Phillies: Power ranking players in the Hall of Famers
Likely Perez and Morgan, Pedro Martinez was past his prime when he joined the Phillies midway through the 2009 season. Signing with the reigning World Champions in July, Martinez brought the poise and dominance Philadelphia’s rotation needed.
Entering the 2009 season Philadelphia was riding the wave of Cole Hamels and the experience of Jamie Moyer in the rotation. Hamels fell flat early in 2009, free agent Chan Ho Park was a wash, and Brett Myers struggled.
General manager Ruben Amaro Jr. needed a sparkplug, so he signed the future Hall of Famer Martinez then traded for Cy Young winner Cliff Lee two weeks later.
With three Cy Youngs, five ERA titles, eight All-Star selections, and a Triple Crown, Martinez helped stabilize the rotation along with Lee and rookie J.A. Happ.
Martinez won five of his first seven starts and shutout the Mets in eight innings on national television on Sept. 13 for his 219th and final regular season win.
Pedro made his 2009 playoff debut in the NLCS against Los Angeles where he spun seven innings of two-hit shutout beauty. Unfortunately, the offense could only muster one run off former Phillie Vicente Padilla and the beleaguered Chan Ho Park gave up two runs in the eighth (assisted by a rare Chase Utley throwing error) to lose game two.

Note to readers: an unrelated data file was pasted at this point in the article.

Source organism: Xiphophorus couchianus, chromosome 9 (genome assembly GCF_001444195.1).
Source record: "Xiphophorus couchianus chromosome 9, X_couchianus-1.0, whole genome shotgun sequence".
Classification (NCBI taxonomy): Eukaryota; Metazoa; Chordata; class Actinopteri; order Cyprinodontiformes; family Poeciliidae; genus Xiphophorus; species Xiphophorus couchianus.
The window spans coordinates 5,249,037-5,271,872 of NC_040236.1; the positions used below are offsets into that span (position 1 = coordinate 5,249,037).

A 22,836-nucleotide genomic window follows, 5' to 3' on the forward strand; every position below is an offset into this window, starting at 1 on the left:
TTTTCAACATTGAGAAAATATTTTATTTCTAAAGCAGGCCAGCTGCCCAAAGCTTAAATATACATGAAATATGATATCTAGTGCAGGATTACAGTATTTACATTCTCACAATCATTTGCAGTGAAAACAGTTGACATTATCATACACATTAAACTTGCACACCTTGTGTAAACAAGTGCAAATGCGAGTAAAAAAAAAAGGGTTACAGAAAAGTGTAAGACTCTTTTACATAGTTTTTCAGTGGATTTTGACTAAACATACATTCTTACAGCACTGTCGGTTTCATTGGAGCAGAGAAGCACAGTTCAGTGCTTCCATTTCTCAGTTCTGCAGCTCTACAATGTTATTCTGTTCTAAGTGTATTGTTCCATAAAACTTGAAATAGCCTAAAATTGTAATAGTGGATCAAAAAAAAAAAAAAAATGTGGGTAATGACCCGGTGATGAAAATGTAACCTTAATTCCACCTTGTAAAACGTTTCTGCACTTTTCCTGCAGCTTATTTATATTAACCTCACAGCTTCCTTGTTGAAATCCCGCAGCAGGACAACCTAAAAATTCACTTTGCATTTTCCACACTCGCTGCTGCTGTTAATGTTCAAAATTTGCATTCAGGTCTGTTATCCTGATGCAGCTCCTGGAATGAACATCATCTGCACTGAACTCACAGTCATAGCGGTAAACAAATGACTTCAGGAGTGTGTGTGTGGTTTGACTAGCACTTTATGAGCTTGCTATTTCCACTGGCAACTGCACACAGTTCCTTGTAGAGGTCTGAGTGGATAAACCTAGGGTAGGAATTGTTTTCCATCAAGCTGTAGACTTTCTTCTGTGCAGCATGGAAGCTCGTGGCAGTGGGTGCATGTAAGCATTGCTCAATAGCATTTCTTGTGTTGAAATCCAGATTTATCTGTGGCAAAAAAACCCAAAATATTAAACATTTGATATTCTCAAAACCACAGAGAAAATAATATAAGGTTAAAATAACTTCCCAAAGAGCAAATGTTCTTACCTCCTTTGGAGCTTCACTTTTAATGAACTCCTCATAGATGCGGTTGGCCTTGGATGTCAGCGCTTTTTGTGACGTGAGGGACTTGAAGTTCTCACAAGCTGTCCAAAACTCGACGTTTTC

The Phillies would give Pedro the ball in games two and four of the World Series against his old foes in New York. In game two Martinez went six innings giving up six hits and three runs off home runs by Mark Teixeira and Hideki Matsui. He took the loss in a game where the Phillies only run came courtesy of a Matt Stairs RBI single.
After staving off elimination in game five thanks to two Chase Utley home runs, Martinez took the ball in game six back in Yankee Stadium. He’d give up four RBI to Matsui, one a home run and the other a two-run double, in four innings. Game six would be the last time Martinez donned a major league jersey, retiring that offseason as one of the greatest pitchers of all-time, unfortunately, unable to leave the game on top.
Martinez was elected with 91.1 percent of the Hall of Fame vote his first year on the ballot, and has the 13th most strikeouts in baseball history.
Despite his Phillies career being shortlived, the team likely wouldn’t have reached their second-consecutive World Series without him.